Tuesday, December 08, 2009
Speaking at the Wall Street Journal's Future of Finance Initiative earlier today, former Federal Reserve chairman Paul Volcker looked to finance's recent past and saw little to like, noting that he has yet to see any evidence that financial market innovations have provided any benefit to the economy.
Apparently, Volcker thinks the industry reached a peak when it invented the ATM and, given what's happened over the last year or two, it's hard to disagree with that view.
He said, "It really helps people, it’s useful."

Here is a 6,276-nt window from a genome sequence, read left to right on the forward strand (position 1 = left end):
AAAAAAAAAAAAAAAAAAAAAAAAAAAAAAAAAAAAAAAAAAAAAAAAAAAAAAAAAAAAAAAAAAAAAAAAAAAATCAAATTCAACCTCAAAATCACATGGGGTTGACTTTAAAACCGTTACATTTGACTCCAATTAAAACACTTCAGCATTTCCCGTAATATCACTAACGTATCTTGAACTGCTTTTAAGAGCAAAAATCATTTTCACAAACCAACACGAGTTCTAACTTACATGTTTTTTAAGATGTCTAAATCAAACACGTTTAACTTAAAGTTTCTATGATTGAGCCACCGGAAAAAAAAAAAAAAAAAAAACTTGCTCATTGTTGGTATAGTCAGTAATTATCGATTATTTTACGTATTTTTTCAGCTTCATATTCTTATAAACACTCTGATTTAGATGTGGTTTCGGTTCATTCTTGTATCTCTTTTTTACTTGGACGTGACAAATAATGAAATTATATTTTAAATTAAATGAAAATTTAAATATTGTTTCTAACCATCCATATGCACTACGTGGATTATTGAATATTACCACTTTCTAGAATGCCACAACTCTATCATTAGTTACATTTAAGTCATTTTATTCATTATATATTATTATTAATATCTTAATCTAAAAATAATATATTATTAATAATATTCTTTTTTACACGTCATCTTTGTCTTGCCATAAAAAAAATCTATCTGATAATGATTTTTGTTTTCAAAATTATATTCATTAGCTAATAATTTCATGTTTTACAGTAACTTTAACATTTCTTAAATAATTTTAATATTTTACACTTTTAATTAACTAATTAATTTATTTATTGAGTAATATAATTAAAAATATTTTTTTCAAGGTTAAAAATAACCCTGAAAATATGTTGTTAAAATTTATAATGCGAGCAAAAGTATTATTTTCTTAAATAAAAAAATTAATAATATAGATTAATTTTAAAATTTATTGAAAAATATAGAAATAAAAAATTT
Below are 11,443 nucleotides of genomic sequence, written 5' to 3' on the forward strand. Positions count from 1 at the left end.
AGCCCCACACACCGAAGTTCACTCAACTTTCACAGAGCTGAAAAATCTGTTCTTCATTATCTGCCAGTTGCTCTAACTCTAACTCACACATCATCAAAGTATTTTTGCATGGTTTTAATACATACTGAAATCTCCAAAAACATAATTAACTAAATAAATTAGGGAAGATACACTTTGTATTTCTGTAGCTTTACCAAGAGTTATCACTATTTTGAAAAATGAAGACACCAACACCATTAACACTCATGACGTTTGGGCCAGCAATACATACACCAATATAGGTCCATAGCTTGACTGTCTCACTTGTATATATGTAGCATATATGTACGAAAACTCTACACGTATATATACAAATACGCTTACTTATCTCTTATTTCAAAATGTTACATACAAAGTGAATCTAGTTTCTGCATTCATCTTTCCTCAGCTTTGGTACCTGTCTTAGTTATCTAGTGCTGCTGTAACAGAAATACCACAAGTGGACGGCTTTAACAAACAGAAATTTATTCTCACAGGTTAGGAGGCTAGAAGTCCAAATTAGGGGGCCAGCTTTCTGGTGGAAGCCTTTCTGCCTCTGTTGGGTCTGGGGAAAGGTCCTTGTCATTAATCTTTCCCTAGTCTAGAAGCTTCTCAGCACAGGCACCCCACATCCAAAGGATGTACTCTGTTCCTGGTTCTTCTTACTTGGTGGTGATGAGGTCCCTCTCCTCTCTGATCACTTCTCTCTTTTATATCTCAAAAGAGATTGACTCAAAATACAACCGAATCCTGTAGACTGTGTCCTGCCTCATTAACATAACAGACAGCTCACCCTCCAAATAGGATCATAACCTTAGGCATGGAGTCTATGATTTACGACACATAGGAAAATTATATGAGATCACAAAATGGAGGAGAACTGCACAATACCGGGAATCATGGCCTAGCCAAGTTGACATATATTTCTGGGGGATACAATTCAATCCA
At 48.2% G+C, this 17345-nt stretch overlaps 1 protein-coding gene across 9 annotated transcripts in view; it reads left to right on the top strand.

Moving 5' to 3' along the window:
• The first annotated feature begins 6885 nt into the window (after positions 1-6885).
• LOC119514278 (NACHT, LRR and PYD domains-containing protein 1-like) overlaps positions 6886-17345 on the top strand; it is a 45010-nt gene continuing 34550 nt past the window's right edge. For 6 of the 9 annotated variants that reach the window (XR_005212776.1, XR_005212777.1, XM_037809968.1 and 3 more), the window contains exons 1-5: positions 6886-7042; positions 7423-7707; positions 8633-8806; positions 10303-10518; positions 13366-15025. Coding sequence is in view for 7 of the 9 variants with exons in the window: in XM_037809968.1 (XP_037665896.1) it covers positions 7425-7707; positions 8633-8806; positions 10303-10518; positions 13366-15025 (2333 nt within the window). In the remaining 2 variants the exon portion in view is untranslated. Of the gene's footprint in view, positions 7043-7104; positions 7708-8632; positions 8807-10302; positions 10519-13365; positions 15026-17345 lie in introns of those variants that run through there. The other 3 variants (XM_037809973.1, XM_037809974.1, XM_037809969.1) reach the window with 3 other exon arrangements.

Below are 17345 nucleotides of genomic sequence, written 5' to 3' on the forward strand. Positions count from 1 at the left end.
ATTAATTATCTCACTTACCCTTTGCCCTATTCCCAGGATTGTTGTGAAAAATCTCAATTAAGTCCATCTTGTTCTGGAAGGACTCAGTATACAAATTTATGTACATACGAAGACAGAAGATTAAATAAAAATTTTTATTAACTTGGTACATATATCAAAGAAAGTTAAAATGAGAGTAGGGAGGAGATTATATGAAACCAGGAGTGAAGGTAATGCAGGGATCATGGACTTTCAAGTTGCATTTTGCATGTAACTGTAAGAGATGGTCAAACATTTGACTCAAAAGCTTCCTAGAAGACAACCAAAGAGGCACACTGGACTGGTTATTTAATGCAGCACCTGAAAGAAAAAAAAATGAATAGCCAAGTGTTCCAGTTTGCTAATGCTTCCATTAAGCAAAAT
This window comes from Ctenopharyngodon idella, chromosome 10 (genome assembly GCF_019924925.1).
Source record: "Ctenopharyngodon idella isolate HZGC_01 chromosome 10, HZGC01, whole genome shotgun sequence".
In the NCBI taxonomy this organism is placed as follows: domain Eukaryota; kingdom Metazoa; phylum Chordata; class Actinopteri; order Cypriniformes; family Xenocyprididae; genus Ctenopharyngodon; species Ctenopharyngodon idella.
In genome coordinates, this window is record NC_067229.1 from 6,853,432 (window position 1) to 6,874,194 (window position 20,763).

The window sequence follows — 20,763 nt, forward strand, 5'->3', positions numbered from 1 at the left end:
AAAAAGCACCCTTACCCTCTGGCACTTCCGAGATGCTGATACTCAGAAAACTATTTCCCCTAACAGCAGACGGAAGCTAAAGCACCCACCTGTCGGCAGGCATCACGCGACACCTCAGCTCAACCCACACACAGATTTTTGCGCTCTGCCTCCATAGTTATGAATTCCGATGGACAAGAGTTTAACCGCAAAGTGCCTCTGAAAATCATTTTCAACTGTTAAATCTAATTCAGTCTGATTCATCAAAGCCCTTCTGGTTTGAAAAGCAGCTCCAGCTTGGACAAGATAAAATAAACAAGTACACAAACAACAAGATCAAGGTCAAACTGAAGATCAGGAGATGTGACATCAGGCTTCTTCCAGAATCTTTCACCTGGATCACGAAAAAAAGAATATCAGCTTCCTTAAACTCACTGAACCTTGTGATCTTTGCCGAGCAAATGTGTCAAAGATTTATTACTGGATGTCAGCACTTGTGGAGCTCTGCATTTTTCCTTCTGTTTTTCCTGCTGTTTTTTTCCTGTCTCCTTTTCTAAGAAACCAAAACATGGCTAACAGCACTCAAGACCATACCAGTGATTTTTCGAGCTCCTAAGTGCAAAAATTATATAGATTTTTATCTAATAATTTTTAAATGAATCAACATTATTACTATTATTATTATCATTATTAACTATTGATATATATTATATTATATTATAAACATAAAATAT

This, as opposed to what was broadly considered to be "innovation" by his successor at the central bank in the form of derivative products such as collarteralized debt obligations and credit default swaps that "took us right to the brink of disaster."
He also called for the return of Glass-Steagall, a move that would again separate commercial banking from investment banking, and criticized compensation plans that had become too generous and, as we've come to find out over the last couple years, too dangerous.
"Tall Paul" reportedly left the stage to thunderous applause.